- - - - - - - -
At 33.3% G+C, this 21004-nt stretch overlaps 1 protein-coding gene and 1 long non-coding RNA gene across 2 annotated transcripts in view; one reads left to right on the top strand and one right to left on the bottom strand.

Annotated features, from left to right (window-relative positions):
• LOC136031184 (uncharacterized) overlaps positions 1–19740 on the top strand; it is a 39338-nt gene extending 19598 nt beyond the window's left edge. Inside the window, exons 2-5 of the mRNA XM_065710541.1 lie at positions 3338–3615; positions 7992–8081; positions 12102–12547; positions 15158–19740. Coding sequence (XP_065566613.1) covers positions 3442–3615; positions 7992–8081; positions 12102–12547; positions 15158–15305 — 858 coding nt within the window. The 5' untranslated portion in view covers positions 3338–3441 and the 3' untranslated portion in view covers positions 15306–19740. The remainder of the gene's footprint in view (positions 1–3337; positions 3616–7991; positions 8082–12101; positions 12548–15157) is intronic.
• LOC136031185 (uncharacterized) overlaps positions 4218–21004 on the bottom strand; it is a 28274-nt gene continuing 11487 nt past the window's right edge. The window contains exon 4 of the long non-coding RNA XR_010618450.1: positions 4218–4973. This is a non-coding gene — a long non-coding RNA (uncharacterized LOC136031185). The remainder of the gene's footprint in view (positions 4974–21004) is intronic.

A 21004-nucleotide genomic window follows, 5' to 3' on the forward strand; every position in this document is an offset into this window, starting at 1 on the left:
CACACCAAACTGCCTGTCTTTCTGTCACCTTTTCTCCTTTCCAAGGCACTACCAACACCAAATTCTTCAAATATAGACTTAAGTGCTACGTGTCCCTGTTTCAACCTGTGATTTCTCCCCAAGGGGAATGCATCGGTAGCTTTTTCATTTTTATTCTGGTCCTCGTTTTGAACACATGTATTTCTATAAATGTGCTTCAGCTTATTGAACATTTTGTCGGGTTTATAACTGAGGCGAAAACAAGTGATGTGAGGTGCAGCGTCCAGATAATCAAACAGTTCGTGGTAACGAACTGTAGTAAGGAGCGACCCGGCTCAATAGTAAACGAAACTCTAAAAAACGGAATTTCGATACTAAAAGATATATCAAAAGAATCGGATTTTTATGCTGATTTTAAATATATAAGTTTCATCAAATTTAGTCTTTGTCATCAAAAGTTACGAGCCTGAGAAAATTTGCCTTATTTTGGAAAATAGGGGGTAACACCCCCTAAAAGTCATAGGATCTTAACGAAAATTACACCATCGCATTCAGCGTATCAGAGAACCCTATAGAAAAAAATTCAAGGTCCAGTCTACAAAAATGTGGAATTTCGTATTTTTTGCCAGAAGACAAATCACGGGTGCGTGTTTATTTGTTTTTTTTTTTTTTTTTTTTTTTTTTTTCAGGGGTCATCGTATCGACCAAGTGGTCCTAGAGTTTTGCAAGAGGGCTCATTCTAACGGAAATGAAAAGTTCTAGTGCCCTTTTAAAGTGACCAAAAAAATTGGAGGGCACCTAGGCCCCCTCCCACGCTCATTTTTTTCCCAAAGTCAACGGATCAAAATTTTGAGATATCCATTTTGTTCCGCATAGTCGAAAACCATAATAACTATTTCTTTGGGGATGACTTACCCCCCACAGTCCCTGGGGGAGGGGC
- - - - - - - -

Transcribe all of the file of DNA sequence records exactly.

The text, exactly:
At 33.3% G+C, this 21004-nt stretch overlaps 1 protein-coding gene and 1 long non-coding RNA gene across 2 annotated transcripts in view; one reads left to right on the top strand and one right to left on the bottom strand.

Annotated features, from left to right (window-relative positions):
• LOC136031184 (uncharacterized) overlaps positions 1–19740 on the top strand; it is a 39338-nt gene extending 19598 nt beyond the window's left edge. Inside the window, exons 2-5 of the mRNA XM_065710541.1 lie at positions 3338–3615; positions 7992–8081; positions 12102–12547; positions 15158–19740. Coding sequence (XP_065566613.1) covers positions 3442–3615; positions 7992–8081; positions 12102–12547; positions 15158–15305 — 858 coding nt within the window. The 5' untranslated portion in view covers positions 3338–3441 and the 3' untranslated portion in view covers positions 15306–19740. The remainder of the gene's footprint in view (positions 1–3337; positions 3616–7991; positions 8082–12101; positions 12548–15157) is intronic.
• LOC136031185 (uncharacterized) overlaps positions 4218–21004 on the bottom strand; it is a 28274-nt gene continuing 11487 nt past the window's right edge. The window contains exon 4 of the long non-coding RNA XR_010618450.1: positions 4218–4973. This is a non-coding gene — a long non-coding RNA (uncharacterized LOC136031185). The remainder of the gene's footprint in view (positions 4974–21004) is intronic.

A 21004-nucleotide genomic window follows, 5' to 3' on the forward strand; every position in this document is an offset into this window, starting at 1 on the left:
CACACCAAACTGCCTGTCTTTCTGTCACCTTTTCTCCTTTCCAAGGCACTACCAACACCAAATTCTTCAAATATAGACTTAAGTGCTACGTGTCCCTGTTTCAACCTGTGATTTCTCCCCAAGGGGAATGCATCGGTAGCTTTTTCATTTTTATTCTGGTCCTCGTTTTGAACACATGTATTTCTATAAATGTGCTTCAGCTTATTGAACATTTTGTCGGGTTTATAACTGAGGCGAAAACAAGTGATGTGAGGTGCAGCGTCCAGATAATCAAACAGTTCGTGGTAACGAACTGTAGTAAGGAGCGACCCGGCTCAATAGTAAACGAAACTCTAAAAAACGGAATTTCGATACTAAAAGATATATCAAAAGAATCGGATTTTTATGCTGATTTTAAATATATAAGTTTCATCAAATTTAGTCTTTGTCATCAAAAGTTACGAGCCTGAGAAAATTTGCCTTATTTTGGAAAATAGGGGGTAACACCCCCTAAAAGTCATAGGATCTTAACGAAAATTACACCATCGCATTCAGCGTATCAGAGAACCCTATAGAAAAAAATTCAAGGTCCAGTCTACAAAAATGTGGAATTTCGTATTTTTTGCCAGAAGACAAATCACGGGTGCGTGTTTATTTGTTTTTTTTTTTTTTTTTTTTTTTTTTTTCAGGGGTCATCGTATCGACCAAGTGGTCCTAGAGTTTTGCAAGAGGGCTCATTCTAACGGAAATGAAAAGTTCTAGTGCCCTTTTAAAGTGACCAAAAAAATTGGAGGGCACCTAGGCCCCCTCCCACGCTCATTTTTTTCCCAAAGTCAACGGATCAAAATTTTGAGATATCCATTTTGTTCCGCATAGTCGAAAACCATAATAACTATTTCTTTGGGGATGACTTACCCCCCACAGTCCCTGGGGGAGGGGC